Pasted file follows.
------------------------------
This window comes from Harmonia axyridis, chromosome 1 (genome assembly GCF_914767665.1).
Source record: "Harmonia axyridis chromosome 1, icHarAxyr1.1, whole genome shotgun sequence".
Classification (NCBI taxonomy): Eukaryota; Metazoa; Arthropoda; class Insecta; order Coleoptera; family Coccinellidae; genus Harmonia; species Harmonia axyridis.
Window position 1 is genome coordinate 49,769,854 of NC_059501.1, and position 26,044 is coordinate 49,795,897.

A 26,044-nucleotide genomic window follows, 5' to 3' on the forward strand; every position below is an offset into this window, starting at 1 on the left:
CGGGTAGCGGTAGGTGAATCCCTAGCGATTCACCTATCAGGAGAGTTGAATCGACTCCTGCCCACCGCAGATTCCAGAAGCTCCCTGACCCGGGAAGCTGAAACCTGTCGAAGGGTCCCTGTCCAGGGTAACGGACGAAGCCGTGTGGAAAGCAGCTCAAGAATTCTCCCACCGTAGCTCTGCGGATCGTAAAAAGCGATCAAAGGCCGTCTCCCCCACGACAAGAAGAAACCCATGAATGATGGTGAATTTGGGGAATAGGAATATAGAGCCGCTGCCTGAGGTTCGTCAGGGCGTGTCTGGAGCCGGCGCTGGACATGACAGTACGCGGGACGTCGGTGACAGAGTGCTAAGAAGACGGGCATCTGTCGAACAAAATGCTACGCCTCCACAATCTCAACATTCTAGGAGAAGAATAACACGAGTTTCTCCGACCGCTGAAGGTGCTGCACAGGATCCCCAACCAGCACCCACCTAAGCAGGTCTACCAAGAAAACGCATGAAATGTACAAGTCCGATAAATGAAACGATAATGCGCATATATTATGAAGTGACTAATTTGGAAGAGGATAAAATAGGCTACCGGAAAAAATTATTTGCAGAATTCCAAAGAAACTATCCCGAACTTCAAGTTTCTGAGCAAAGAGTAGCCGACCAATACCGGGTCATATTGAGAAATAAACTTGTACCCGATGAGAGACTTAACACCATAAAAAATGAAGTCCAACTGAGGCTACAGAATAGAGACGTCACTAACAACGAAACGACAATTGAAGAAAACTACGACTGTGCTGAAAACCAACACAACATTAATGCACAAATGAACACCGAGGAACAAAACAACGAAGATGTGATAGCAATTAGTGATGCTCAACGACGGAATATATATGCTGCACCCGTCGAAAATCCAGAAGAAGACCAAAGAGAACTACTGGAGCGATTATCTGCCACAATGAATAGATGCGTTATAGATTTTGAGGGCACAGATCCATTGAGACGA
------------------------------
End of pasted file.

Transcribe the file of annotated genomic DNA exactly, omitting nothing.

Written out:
This window comes from Harmonia axyridis, chromosome 1 (genome assembly GCF_914767665.1).
Source record: "Harmonia axyridis chromosome 1, icHarAxyr1.1, whole genome shotgun sequence".
Classification (NCBI taxonomy): Eukaryota; Metazoa; Arthropoda; class Insecta; order Coleoptera; family Coccinellidae; genus Harmonia; species Harmonia axyridis.
Window position 1 is genome coordinate 49,769,854 of NC_059501.1, and position 26,044 is coordinate 49,795,897.

A 26,044-nucleotide genomic window follows, 5' to 3' on the forward strand; every position below is an offset into this window, starting at 1 on the left:
CGGGTAGCGGTAGGTGAATCCCTAGCGATTCACCTATCAGGAGAGTTGAATCGACTCCTGCCCACCGCAGATTCCAGAAGCTCCCTGACCCGGGAAGCTGAAACCTGTCGAAGGGTCCCTGTCCAGGGTAACGGACGAAGCCGTGTGGAAAGCAGCTCAAGAATTCTCCCACCGTAGCTCTGCGGATCGTAAAAAGCGATCAAAGGCCGTCTCCCCCACGACAAGAAGAAACCCATGAATGATGGTGAATTTGGGGAATAGGAATATAGAGCCGCTGCCTGAGGTTCGTCAGGGCGTGTCTGGAGCCGGCGCTGGACATGACAGTACGCGGGACGTCGGTGACAGAGTGCTAAGAAGACGGGCATCTGTCGAACAAAATGCTACGCCTCCACAATCTCAACATTCTAGGAGAAGAATAACACGAGTTTCTCCGACCGCTGAAGGTGCTGCACAGGATCCCCAACCAGCACCCACCTAAGCAGGTCTACCAAGAAAACGCATGAAATGTACAAGTCCGATAAATGAAACGATAATGCGCATATATTATGAAGTGACTAATTTGGAAGAGGATAAAATAGGCTACCGGAAAAAATTATTTGCAGAATTCCAAAGAAACTATCCCGAACTTCAAGTTTCTGAGCAAAGAGTAGCCGACCAATACCGGGTCATATTGAGAAATAAACTTGTACCCGATGAGAGACTTAACACCATAAAAAATGAAGTCCAACTGAGGCTACAGAATAGAGACGTCACTAACAACGAAACGACAATTGAAGAAAACTACGACTGTGCTGAAAACCAACACAACATTAATGCACAAATGAACACCGAGGAACAAAACAACGAAGATGTGATAGCAATTAGTGATGCTCAACGACGGAATATATATGCTGCACCCGTCGAAAATCCAGAAGAAGACCAAAGAGAACTACTGGAGCGATTATCTGCCACAATGAATAGATGCGTTATAGATTTTGAGGGCACAGATCCATTGAGACGA